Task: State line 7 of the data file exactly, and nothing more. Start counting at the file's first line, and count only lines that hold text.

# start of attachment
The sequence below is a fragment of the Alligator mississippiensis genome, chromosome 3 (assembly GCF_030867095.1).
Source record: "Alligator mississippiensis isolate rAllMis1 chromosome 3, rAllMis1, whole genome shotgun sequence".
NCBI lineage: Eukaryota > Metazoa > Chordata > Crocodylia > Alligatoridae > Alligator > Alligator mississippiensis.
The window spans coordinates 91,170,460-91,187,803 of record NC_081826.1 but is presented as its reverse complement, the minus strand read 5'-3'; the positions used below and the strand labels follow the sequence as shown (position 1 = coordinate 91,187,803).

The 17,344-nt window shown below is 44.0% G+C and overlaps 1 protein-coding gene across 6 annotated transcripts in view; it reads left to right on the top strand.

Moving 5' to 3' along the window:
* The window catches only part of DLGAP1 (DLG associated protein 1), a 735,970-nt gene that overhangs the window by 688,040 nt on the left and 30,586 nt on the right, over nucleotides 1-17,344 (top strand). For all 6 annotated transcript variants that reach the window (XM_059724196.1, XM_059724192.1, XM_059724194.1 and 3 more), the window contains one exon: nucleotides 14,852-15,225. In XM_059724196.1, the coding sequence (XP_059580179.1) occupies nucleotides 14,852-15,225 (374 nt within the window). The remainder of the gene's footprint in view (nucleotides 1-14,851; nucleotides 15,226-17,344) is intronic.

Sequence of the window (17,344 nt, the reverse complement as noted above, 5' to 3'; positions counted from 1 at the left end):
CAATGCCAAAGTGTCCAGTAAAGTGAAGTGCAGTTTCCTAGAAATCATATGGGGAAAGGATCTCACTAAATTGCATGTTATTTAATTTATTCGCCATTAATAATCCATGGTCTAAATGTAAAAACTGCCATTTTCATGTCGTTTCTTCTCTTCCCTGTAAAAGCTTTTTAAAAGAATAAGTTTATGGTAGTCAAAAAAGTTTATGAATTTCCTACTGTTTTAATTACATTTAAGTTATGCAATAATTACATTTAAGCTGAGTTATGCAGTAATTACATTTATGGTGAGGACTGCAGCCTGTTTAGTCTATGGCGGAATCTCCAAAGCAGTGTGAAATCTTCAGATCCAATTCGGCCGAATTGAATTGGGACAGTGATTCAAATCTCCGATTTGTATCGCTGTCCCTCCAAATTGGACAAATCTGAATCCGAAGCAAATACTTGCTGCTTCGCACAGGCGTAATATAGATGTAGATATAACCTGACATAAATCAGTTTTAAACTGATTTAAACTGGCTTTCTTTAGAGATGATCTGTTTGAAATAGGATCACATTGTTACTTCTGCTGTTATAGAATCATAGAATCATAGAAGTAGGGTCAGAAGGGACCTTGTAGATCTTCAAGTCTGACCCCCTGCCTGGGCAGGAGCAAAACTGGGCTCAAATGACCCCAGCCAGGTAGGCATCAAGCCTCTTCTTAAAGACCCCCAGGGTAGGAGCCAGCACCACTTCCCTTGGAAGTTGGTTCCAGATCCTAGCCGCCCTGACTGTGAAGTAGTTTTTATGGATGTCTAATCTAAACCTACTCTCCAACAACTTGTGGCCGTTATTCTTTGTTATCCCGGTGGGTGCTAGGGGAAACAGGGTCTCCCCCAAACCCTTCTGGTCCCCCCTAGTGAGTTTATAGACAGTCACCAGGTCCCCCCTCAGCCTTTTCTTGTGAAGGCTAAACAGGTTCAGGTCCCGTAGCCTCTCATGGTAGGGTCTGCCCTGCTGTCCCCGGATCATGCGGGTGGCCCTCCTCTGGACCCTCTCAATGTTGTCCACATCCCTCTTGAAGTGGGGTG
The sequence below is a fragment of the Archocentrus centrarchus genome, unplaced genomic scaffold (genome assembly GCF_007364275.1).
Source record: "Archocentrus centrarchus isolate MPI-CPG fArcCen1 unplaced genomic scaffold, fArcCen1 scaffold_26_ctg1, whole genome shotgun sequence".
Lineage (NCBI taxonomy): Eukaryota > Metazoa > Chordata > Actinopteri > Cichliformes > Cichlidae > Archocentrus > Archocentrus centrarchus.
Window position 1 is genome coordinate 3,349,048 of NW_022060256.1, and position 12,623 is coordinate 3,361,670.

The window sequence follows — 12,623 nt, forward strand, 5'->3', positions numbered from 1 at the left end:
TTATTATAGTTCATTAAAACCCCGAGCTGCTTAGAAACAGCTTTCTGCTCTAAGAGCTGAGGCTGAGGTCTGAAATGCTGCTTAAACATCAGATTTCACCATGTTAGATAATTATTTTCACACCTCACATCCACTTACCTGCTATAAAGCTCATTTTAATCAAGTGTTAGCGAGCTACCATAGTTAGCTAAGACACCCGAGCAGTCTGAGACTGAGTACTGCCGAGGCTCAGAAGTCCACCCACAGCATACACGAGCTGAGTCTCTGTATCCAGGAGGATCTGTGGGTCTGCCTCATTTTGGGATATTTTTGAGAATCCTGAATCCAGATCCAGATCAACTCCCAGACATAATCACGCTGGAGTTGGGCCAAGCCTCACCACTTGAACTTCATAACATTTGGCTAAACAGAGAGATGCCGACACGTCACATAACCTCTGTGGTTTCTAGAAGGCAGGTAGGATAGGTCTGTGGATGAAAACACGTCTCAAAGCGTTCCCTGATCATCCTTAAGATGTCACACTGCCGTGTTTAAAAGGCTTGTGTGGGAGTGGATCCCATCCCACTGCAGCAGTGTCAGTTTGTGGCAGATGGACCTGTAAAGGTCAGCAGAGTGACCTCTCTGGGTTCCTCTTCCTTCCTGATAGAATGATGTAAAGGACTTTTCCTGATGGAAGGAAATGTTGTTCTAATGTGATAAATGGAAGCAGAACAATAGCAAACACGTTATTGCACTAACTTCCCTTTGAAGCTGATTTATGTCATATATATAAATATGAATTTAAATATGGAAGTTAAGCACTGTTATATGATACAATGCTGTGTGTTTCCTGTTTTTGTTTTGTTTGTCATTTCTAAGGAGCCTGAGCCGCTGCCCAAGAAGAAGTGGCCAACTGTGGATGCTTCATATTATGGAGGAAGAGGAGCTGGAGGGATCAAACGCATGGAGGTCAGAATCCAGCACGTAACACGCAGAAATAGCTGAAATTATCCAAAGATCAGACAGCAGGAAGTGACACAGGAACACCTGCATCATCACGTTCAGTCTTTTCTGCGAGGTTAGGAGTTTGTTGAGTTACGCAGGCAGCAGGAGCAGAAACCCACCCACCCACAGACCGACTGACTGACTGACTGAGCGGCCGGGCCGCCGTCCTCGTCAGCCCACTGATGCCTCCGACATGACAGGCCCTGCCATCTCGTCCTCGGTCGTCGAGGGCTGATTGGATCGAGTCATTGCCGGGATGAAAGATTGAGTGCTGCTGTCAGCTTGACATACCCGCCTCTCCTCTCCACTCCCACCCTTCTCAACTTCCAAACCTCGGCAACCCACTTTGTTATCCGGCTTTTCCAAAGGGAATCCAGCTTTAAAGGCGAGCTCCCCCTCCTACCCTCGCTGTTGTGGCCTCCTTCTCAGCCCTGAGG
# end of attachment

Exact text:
* The window catches only part of DLGAP1 (DLG associated protein 1), a 735,970-nt gene that overhangs the window by 688,040 nt on the left and 30,586 nt on the right, over nucleotides 1-17,344 (top strand). For all 6 annotated transcript variants that reach the window (XM_059724196.1, XM_059724192.1, XM_059724194.1 and 3 more), the window contains one exon: nucleotides 14,852-15,225. In XM_059724196.1, the coding sequence (XP_059580179.1) occupies nucleotides 14,852-15,225 (374 nt within the window). The remainder of the gene's footprint in view (nucleotides 1-14,851; nucleotides 15,226-17,344) is intronic.